Monday, September 24, 2007

District looks to audit budgeting practices


A comprehensive retooling of the way budget numbers are determined and audited in the Santa Barbara School Districts is on the horizon.
A Proposal from one private auditing firm will be presented to the board of education at tonight’s board meeting, according the agenda.
The need for an independent eye when dealing with budgetary matters stems from miscalculations that left the districts with a $2.8 million surplus, which came on the heels of $2.5 million in budget cuts.

Since the surplus was uncovered in June, board members have demanded that arts and after school programs that were cut, be reinstated.
But questions loom as to how reinstating those programs will impact the district in years to come when drastic budget shortfalls are predicted.
“That becomes the point of discussion,” said Brian Sarvis, the district’s superintendent. “Whether we can actually afford to restore programs now that were cut in April or by doing so [would] we simply be put in the position of making larger cuts in the future?”
Sarvis said the $2.8 million identified as surplus is above a state mandated reserve, which is three percent of the district’s total budget.
He said the projected surplus during 2008-2009 will be just over $1 million and for 2009-2010 will be negative $2.1 million.
But future questions aside, Sarvis said accurate accounting needs to be restored to the district’s Department of Fiscal Services as soon as possible.
“I know full well that there’s a real lack of confidence in this,” Sarvis said. “Budget problems are nothing new to the district, [but] while they’re not new ot the district, the problems must be fixed.”
Sarvis said two independent firms have been asked to submit proposals to the district outlining what they can do and at what cost.
The two firms that have been solicited for proposals are School Services of California and Fiscal Crisis Management Team (FCMAT).
The proposal from FCMAT has been submitted and will be discussed at tonight’s meeting.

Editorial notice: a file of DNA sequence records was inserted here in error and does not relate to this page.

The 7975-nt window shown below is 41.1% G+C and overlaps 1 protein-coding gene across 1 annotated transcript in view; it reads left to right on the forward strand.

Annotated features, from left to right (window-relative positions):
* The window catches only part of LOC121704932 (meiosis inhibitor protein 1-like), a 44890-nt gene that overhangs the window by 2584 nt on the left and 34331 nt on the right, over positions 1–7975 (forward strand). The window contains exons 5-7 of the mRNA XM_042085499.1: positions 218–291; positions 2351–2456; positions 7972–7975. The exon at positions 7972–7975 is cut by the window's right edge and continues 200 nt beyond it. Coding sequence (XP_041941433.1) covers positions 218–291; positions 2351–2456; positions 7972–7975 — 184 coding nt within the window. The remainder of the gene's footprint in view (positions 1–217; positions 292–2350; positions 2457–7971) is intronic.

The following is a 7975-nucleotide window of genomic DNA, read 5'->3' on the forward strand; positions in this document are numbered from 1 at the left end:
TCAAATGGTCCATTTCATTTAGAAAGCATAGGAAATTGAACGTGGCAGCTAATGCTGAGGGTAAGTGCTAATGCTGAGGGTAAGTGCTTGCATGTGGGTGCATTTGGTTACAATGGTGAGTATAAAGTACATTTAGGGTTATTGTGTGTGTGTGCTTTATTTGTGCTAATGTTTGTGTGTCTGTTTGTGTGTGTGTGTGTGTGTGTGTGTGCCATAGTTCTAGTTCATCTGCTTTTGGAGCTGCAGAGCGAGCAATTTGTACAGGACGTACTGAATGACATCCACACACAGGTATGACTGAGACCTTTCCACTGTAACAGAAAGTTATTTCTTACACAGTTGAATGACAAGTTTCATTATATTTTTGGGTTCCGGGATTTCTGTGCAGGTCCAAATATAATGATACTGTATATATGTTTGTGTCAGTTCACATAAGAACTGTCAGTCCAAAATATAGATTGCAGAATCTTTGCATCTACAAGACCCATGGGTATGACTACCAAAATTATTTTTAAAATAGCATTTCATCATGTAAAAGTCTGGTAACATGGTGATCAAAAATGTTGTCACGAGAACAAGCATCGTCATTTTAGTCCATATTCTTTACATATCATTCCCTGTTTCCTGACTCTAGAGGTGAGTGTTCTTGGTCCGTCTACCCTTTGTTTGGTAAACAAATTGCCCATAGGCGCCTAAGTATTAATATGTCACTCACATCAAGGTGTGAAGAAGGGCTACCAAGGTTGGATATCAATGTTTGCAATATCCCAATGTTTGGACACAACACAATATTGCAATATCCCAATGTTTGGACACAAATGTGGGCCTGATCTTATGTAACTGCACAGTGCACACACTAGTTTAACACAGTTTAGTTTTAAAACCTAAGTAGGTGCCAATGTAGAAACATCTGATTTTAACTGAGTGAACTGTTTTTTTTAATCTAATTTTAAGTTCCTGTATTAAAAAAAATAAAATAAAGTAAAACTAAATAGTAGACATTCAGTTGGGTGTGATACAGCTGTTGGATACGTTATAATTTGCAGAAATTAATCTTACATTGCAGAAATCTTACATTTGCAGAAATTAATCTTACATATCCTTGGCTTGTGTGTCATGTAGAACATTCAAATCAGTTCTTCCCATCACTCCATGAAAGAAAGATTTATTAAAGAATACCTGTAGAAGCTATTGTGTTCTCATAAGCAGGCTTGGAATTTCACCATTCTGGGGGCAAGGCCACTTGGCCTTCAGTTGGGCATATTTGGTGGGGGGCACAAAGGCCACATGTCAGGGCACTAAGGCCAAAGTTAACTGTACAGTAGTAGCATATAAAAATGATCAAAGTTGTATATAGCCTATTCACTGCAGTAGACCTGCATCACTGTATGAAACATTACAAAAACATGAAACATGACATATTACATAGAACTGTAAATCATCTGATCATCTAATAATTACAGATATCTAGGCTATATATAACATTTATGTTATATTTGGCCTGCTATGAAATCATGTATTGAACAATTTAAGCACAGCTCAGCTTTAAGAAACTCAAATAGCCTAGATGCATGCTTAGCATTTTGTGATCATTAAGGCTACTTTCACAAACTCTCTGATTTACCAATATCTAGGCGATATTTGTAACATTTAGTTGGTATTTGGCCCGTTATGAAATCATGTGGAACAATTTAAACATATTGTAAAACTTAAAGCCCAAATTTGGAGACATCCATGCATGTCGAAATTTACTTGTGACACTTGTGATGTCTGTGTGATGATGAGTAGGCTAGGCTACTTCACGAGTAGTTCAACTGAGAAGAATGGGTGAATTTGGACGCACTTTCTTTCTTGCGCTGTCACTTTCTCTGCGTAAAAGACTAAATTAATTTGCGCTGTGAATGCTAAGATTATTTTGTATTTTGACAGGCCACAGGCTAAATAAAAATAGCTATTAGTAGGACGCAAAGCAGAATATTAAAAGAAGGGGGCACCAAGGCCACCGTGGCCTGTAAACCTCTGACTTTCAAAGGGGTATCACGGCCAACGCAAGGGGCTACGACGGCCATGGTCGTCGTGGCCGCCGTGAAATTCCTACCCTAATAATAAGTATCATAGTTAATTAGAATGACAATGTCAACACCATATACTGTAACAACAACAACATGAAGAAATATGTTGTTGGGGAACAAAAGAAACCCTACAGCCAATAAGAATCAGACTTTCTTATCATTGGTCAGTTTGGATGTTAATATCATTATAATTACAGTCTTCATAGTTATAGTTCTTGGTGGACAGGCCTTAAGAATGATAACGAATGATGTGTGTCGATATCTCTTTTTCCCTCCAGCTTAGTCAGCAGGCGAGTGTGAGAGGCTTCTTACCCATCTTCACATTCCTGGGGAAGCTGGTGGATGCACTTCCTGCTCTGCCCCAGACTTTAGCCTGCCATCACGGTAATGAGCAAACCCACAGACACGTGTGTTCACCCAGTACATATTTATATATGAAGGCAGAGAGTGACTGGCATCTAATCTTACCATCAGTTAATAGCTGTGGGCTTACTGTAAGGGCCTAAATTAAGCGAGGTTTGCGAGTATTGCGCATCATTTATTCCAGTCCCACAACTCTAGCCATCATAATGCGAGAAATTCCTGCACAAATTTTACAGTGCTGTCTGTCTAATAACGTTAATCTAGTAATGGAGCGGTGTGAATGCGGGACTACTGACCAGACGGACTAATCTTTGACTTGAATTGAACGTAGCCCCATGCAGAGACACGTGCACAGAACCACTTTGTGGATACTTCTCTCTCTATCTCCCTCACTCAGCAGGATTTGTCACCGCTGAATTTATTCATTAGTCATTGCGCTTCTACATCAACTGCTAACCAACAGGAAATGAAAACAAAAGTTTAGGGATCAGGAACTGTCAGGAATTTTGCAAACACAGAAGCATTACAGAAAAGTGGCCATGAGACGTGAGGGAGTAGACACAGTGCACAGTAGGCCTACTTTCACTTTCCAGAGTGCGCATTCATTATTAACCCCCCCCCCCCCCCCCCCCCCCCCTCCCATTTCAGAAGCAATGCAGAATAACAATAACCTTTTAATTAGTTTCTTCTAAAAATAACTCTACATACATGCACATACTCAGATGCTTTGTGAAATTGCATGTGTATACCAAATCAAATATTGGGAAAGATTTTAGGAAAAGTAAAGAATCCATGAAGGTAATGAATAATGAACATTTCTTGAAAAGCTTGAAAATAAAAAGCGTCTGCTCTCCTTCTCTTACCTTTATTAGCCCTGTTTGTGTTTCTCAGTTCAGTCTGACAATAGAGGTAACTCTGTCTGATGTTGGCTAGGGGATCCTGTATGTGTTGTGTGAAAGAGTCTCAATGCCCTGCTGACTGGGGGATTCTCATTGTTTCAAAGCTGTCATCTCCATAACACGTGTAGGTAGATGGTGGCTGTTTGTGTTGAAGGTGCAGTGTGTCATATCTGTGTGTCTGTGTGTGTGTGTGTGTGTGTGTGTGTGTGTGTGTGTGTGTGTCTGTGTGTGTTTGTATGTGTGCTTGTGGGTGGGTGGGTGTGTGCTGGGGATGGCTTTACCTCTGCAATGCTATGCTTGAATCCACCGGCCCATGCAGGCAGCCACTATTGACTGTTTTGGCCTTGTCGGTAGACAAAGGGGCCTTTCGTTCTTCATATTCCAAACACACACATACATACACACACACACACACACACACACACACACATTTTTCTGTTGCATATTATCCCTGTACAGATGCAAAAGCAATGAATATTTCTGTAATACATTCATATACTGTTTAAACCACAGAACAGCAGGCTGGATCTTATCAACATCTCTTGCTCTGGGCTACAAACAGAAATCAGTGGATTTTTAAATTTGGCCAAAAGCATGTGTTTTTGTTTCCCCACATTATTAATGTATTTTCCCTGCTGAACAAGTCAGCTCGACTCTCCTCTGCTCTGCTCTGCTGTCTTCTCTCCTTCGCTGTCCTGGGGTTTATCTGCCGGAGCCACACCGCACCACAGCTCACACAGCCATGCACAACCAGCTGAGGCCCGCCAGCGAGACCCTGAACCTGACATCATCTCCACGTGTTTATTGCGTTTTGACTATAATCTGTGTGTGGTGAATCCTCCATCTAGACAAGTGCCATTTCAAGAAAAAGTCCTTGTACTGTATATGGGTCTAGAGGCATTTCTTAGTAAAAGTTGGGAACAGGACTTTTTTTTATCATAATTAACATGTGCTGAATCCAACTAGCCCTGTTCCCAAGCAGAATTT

Sarvis said three things need to be evaluated by the chosen auditing firm.
The first is a possible reorganization of the district’s fiscal services department.
Sarvis said this could include bringing on more employees, which is one thing Ed Diaz, the district’s assistant superintendent of business services, has said needs to happen.
Since the budget surplus was uncovered in mid summer, the only public resignation came from Robert Wolf, who was the district’s Director of Fiscal Services.
Wolf, who had held the position for less than two years, resigned from his post in mid August. Though neither Diaz or Sarvis have pinned the blame for the budget inaccuracies on Wolf, he became the odd man out. Shirley Corpuz is the district’s new Director of Fiscal Services.
The chosen firm will also conduct an analyses of the current budget and complete a three-year analyses of the budget.
The proposal from FCMAT estimates the cost of its services at $15,000.
“The goal is to make sure we have accurate numbers,” Sarvis said. “We feel that we need more scrutiny in all those processes.”
But even if the districts manage to appease requests by board members and some community members to reinstate cut programs, the fallout from the surplus is likely to continue.
The more than 800 member Santa Barbara Teachers Association has demanded that the district reenter collective bargaining in regards to a multiyear labor agreement reached in February.
“The Association is taking this action due to the fact that the District provided grossly inaccurate data during the 2006-2007 negotiations,” a letter sent by Ken Stevens, the Teacher Association’s negotiations chairperson. “Thus, we were bargaining under false pretenses.”
The board letter for tonight’s meeting recommends the board reopen negotiations, but says, “The District believes that the rationale used by the Santa Barbara Teachers Association is erroneous and rejects the statement that we provided grossly inaccurate data and were bargaining under false pretenses.”
Layne Wheeler, president of the Teachers Association, said he’s in favor of the private auditing firm and hopes the district’s budget woes will get sorted out sooner than later.
“We want the financial ship to be well managed and it appears the district is doing everything they can to make that happen,” he said.
The board of education begins at 7 p.m. at the district’s Administration Center at 720 Santa Barbara Street.

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